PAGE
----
Reports of bears breaking into homes have dropped by about 50 percent during a time when this activity should be increasing. There are theories as to why but theories are unscientific and are usually considered opinions. This is not an opinion report but focuses only on facts so we will leave it at that. Certainly no one should relax their guard but instead all steps must continue to be taken to ‘un-invite’ bears into people territory.
Traditionally bears have been fearful of humans and would retreat into the forest at the sight of one of us. They have now lost that natural distrust and will approach or forage in the daylight hours when we are out and about. We are obligated to let them know we will not allow them to be comfortable on our property. For too long people have stood back while a bear approached their deck or kitchen window, taking pictures or telling him how beautiful he is and now these bears, as smart as they are, believe people to be their friends. We have to convince them otherwise in order to let them know they cannot come into our homes or take a nap under our deck.
No black bear (only species left in California and Nevada) has ever killed a person in all of history so by using common sense and good judgment it is easy to scare them away by yelling aggressively or using a non-lethal projectile. Bears don’t get mad, they leave.
Several complaints have been called in regarding construction workers on the site of a huge new development in According to the reports, workers are leaving lunch scraps in the debris Dumpsters and are hand feeding the bears to see how close they will come. This will obviously create an ‘unbearable’ situation for the people who will be moving into these homes when they are completed and the workers go on to their next job. Construction sites and restaurant Dumpsters remain the most common cause of bear problems for residents.
Another Dumpster at a popular lodge right on the state line in Crystal Bay is left wide open daily and is usually overflowing due to infrequent servicing. This has brought a high number of bears into the surrounding areas and residents are calling to complain and ask for help. A trap had been set with one bear killed a couple of weeks ago and an orphan cub is now wandering the neighborhood alone.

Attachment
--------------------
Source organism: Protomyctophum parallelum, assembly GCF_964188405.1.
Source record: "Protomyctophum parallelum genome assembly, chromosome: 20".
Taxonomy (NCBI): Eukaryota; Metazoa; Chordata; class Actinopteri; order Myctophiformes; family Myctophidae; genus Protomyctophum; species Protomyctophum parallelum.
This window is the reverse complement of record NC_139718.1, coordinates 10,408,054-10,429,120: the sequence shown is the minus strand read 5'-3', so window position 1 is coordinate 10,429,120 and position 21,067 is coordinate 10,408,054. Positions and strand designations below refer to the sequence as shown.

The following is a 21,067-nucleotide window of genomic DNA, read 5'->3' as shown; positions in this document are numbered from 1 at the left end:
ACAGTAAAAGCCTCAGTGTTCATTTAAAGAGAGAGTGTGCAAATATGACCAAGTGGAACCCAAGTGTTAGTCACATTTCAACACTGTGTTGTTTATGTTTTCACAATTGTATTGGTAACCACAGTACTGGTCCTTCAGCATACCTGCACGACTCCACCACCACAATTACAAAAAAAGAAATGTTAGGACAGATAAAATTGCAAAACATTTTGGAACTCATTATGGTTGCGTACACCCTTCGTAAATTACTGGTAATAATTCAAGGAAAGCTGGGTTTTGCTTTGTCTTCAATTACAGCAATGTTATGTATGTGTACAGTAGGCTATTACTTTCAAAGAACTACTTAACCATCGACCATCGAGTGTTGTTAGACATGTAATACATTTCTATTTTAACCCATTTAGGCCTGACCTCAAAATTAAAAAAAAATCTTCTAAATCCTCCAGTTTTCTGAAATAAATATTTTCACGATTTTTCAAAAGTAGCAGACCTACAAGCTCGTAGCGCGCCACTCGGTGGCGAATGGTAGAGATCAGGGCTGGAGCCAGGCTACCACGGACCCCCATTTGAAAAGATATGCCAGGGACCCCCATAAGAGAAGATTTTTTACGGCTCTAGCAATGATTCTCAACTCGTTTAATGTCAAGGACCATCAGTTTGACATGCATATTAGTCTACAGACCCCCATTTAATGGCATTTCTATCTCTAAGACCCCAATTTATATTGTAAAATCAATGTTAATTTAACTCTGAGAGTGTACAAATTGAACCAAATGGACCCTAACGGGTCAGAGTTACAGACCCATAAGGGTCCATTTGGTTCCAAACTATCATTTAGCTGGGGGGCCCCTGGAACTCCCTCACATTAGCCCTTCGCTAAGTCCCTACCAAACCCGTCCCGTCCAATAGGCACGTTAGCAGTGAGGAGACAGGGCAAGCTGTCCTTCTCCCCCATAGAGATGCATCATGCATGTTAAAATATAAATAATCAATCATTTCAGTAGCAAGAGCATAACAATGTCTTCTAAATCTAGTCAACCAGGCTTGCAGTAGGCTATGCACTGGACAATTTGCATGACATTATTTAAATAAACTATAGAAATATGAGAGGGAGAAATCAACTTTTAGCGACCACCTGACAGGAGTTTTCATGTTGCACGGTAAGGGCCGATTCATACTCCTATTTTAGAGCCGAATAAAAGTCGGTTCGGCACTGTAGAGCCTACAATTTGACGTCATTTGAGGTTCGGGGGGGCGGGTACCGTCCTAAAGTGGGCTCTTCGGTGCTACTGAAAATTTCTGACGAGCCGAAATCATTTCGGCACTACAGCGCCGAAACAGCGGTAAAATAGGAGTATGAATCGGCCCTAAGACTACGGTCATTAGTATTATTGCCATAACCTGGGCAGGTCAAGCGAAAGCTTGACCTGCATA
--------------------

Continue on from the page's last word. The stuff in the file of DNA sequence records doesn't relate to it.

The Department of Fish and Game refused to help or give permission to help a 30-pound orphan cub in (mother hit by car) so he was left on his own and then was also hit and killed by a car. Cubs this small are still nursing and are unable to survive by themselves.
After two years of complaints by homeowners about construction workers leaving trash out in the area, a trap was set by the DFG in hopes of killing bears who have been lured in for the easy meals. Once a bear finds food repeatedly in an area he will return several times looking for more, even though the food source is gone. This is when problems usually begin with bears entering homes.
As was the case all summer, the BEAR League was called upon hundreds of times for assistance and most people were very receptive to the advice given. There were, however, several people who complained that it all sounded like too much trouble and they just want the bears to be taken away. It’s important to keep in mind that the bears are a natural part of this mountain forest and they aren’t going away any more than we are. The best way to cohabitate with them, whether one likes the idea or not, is to follow the advice of experts who have studied living with bears and who are here to help. It’s easier to be responsible if you like the bears and want to keep them out of trouble, but even if you don’t like them it’s just as important to be responsible in order to protect your home and your neighborhood.
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